Jewish Ghetto: A Reflection

Having spent the last three years studying genocide, I know far too well the tragedy of intolerance. Today, we spent a good part of the day in the Jewish Ghetto in Rome. The cobblestone streets, that I have grown to be all too familiar with over the last two weeks, are missing a common element of daily life: cars. Why is this you may ask? It is because the Jewish Ghetto was constructed in such a way that even to this day it remains somewhat closed off from the rest of the world. Remains of the wall that was constructed to separate the Jews from the rest of Rome seem to narrow the streets as you walk by. Guards stand watch at each entrance to the Ghetto safeguarding the people from any discrimination that may still persist. In front of doors, there are golden plates embedded in the street in remembrance of families who had once lived there, but were torn from their homes because of their ethnicity by the Germans in 1943.

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I like to believe that most of us look back at WWII with regret. We regret that so many lives were needlessly ended. We capture the grief in movies such as The Boy in the Striped Pajamas and Schindler’s List. We encourage our young people to read books such as The Book Thief and Sarah’s Key. In high school, an entire unit was dedicated to teach my class about WWII and The Holocaust. But why? Why is there so much out there telling us about the tragedies that occurred throughout the world in the mid 20th century? After WWII, there was a mantra that was adopted by the international community: Never Again. Never again shall we what? Never again shall we turn a blind eye to our fellow human being. Never again shall we ignore the warning signs when they are so visibly apparent. Never again shall we allow such a great tragedy to plague our world.

Most people know about The Holocaust. It is something that everyone learns about in school, yet many people aren’t aware of the tragedies that have occured since the end of WWII in 1945 and those that are ongoing to this day. For example, the Rwandan genocide, The Ugandan genocide, The Cambodian genocide, just to name a few. As I am typing this hundreds of Rohingya Muslims are being terrorized and driven out of their native country of Myanmar. Our world is wracked by chaos. You can’t turn on the news without being bombarded with crimes that have occurred against our fellow man. Terrorist Attacks. Hate Crimes. Events which scare us and sometime make us wary to even check the news.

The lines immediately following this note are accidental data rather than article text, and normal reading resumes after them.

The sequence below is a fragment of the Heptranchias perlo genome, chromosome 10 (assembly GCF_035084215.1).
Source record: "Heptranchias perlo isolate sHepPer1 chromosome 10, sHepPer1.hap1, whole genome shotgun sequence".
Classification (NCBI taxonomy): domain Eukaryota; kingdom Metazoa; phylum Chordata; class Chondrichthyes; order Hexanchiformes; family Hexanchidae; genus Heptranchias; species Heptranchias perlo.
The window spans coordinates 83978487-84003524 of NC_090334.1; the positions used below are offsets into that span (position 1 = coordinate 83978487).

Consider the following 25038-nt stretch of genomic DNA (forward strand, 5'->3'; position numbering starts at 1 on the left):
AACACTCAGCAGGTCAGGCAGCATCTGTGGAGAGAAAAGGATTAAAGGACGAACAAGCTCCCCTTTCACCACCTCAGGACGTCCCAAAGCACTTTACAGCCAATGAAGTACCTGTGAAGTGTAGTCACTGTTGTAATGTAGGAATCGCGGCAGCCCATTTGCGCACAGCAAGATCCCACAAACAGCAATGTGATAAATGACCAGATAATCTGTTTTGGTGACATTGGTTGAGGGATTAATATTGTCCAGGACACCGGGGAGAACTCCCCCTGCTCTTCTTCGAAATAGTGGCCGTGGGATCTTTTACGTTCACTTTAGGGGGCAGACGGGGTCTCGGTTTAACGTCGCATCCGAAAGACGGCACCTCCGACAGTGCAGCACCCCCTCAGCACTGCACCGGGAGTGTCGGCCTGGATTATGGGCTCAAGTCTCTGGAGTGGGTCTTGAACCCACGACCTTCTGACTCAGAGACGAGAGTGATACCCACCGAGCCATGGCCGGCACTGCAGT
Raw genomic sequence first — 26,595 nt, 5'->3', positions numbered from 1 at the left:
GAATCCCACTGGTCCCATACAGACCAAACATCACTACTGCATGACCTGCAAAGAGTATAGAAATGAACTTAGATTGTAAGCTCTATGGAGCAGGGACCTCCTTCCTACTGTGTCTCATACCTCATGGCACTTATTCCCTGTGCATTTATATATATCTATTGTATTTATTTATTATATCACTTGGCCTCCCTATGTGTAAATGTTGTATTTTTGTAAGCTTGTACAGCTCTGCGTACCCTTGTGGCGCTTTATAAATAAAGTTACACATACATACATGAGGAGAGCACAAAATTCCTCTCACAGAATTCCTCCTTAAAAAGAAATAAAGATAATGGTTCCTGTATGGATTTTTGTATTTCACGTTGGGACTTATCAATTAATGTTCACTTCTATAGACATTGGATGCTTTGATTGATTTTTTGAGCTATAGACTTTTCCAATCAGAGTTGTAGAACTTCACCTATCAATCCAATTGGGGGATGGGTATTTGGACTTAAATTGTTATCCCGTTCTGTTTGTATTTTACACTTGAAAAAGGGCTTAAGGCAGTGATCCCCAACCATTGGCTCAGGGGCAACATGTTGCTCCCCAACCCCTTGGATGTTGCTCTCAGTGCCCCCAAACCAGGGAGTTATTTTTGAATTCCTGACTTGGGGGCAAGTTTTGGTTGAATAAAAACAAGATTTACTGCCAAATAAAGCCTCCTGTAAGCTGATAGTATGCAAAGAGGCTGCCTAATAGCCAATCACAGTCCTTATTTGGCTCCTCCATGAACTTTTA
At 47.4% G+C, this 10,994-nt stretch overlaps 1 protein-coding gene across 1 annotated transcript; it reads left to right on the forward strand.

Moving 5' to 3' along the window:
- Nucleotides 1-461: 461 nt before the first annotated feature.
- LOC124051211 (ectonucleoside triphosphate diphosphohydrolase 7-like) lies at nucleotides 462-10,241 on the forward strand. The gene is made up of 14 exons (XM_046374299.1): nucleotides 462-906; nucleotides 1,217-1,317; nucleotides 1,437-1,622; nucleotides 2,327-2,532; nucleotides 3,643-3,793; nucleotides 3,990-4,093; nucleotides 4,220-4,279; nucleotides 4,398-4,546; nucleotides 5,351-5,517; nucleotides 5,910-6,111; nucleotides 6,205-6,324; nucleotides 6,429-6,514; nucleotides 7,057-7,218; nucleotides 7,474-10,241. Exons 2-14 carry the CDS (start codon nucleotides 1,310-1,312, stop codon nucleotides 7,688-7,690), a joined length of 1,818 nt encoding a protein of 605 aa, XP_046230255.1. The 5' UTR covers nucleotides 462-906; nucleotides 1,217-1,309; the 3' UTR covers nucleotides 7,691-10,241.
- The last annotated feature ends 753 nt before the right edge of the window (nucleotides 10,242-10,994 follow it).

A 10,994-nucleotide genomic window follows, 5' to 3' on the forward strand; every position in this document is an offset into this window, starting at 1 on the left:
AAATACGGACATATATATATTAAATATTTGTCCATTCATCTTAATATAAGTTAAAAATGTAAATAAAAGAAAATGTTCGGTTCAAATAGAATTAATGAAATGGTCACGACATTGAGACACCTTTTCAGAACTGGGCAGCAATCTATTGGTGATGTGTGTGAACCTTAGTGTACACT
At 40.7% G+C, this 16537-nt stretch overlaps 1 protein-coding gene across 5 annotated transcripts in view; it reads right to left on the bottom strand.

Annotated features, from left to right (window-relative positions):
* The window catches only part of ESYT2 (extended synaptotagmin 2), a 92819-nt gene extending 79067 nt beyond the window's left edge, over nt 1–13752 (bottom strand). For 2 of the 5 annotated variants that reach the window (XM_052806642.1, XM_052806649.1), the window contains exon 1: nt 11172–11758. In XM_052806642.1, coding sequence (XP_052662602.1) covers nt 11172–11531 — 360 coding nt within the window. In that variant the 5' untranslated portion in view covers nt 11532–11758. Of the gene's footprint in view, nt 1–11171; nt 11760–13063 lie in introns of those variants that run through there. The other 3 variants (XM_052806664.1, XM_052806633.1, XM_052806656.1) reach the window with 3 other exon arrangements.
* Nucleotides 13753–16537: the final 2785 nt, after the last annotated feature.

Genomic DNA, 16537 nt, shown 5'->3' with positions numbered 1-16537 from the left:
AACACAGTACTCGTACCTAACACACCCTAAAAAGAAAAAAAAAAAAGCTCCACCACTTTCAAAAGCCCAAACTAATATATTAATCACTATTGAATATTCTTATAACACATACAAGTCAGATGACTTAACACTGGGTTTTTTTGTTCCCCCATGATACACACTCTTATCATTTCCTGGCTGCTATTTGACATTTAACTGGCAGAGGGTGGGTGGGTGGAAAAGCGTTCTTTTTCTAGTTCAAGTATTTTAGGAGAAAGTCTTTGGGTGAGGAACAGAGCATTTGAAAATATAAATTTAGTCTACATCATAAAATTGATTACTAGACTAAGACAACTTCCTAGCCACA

Today, I saw a wall that was constructed to KEEP PEOPLE IN. To segregate them from the rest of society. Although you feel regret for this wall ever having to exist, you feel joy for seeing it in shambles. The few remains exist as a remembrance of a great victory. You hear talk about walls in the states and it makes you wonder why we constantly let history repeat itself. We don’t need walls. What we need is tolerance, acceptance, knowledge, and more than anything love.

The thought of people who are different than us is scary. I know this from experience. The thing is, it is easy to be afraid of something that you know so little about firsthand. You can’t rely on what people tell you or what you hear in the media. You need to go out and find your own truth and I’m a firm believer that the only way to do that is to go out and experience that which you know nothing of. It is surprising how quickly you learn that people who you once thought were so different than yourself, are not that different at all.

So, I guess that what this post all comes down to, and trust me I know it isn’t this simple. I’m not offering a solution or some enlightened plan on how to handle the troubles of our world, but also bear in mind that what we are dealing with aren’t aliens from space. They are human beings, same as you and I, and although I recognize that not all of you out there are Christian, if you believe that Jesus accepted the prostitute, the leper, those who others cast their eyes down upon, then you should do the same. If we recognize the tragedy of The Holocaust than perhaps we need to challenge ourselves to respond and learn from those who chose to act, despite widespread indifference. Keep yourself accountable for your fellow man.

For those of you who decided to stick with me through all that, here are some photos of our exploration through Rome. This one is a photo of the inside of St. Bernard’s which is right outside the Jewish Ghetto. IMG_5636.JPG

And this one is a photo of what remains of the wall today…. Unknown.jpeg

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